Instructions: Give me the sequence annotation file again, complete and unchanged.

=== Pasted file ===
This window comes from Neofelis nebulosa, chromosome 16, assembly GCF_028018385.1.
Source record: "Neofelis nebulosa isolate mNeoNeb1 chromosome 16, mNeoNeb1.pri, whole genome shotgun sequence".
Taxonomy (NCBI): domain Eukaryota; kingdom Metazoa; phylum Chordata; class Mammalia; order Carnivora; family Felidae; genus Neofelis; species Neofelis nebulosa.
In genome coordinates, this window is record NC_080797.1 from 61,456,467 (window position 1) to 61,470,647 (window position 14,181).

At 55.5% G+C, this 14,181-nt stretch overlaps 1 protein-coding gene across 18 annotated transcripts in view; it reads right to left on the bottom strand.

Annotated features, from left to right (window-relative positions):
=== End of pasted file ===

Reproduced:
This window comes from Neofelis nebulosa, chromosome 16, assembly GCF_028018385.1.
Source record: "Neofelis nebulosa isolate mNeoNeb1 chromosome 16, mNeoNeb1.pri, whole genome shotgun sequence".
Taxonomy (NCBI): domain Eukaryota; kingdom Metazoa; phylum Chordata; class Mammalia; order Carnivora; family Felidae; genus Neofelis; species Neofelis nebulosa.
In genome coordinates, this window is record NC_080797.1 from 61,456,467 (window position 1) to 61,470,647 (window position 14,181).

At 55.5% G+C, this 14,181-nt stretch overlaps 1 protein-coding gene across 18 annotated transcripts in view; it reads right to left on the bottom strand.

Annotated features, from left to right (window-relative positions):